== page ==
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lost_in_life_34 t1_je9ghld wrote

I’m all for conservation of water and I think the traditional lawn is a waste of money and resources but most water use in California is from the senior rights holding farmers who do zero conservation


foodtower t1_jeff6j6 wrote

The part that's always left off from sentences saying "most water is used by farmers" is "to grow food"*. Key difference vs lawns, which makes turf a prime target for water use reduction.

*Only applies to farmers actually growing food. I agree that farming animal feed is wasteful.


lost_in_life_34 t1_jefgkth wrote

And they still don’t bother investing any money into conservation because they have those contracts from the 1800’s

And many crops they grow for human consumption are water intensive and not very nutritious


QristopherQuixote t1_je9dyze wrote

People seem to really hate automated enforcement of anything, including traffic cameras. If you break a law, it shouldn’t matter how you’re caught. If we can automate enforcement, compliance will improve over time and costs for enforcement go way down.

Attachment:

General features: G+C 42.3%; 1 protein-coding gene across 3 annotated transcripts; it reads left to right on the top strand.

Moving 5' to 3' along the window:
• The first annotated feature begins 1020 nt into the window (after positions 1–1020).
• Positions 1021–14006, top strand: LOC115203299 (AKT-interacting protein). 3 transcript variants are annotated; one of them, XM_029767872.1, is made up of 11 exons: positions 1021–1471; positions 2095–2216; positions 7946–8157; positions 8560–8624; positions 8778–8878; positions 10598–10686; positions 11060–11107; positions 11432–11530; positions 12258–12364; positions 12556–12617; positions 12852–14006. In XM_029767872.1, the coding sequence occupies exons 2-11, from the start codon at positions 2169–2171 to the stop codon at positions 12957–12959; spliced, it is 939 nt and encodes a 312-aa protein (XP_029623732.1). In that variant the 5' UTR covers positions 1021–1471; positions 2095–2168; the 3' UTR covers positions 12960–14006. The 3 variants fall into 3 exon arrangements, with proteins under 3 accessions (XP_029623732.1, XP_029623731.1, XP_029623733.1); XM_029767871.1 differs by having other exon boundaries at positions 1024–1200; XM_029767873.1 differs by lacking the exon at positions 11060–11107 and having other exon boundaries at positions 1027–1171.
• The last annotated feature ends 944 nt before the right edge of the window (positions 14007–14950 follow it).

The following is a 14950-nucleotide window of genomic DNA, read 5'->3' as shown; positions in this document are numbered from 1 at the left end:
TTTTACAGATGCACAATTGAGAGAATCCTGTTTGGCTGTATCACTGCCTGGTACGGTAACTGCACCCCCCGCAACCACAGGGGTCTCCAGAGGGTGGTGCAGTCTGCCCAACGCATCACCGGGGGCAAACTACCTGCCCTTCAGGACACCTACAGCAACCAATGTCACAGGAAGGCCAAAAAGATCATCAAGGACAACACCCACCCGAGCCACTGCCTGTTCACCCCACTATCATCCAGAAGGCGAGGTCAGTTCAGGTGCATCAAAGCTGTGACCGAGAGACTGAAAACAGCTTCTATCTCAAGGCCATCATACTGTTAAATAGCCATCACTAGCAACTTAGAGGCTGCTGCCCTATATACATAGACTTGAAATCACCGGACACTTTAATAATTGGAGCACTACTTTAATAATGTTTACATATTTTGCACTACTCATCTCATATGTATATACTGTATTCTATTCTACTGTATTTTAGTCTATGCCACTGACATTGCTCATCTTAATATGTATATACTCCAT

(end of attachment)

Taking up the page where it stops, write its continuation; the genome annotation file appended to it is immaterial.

Imagine how many fewer traffic accidents we would have if enforcement were automated. If people knew they could never speed, run a light, or go through a stop sign without being fined, they would start behaving. However, this idea is extremely unpopular.


Squirrel851 t1_je9fuvo wrote

Years back instead of driving my diesel to NJ from SC I borrowed my buddies Tacoma. Driving up and in Maryland I go passed a white SUV with cameras attached to the front. His parents got the ticket even though they were nowhere near driving it.

Just because it's convenient, doesn't mean it's right.

Also speed cams and red-light cameras usually are private industry. Contracted by the city or county, they can charge whatever they want but have no state authority other than the go ahead to install the equipment and maintain it. Any revenue paid goes mainly to them, the city gets a cut.

All this to say, I'm all for automation, just wish people would get their greedy hands out of it.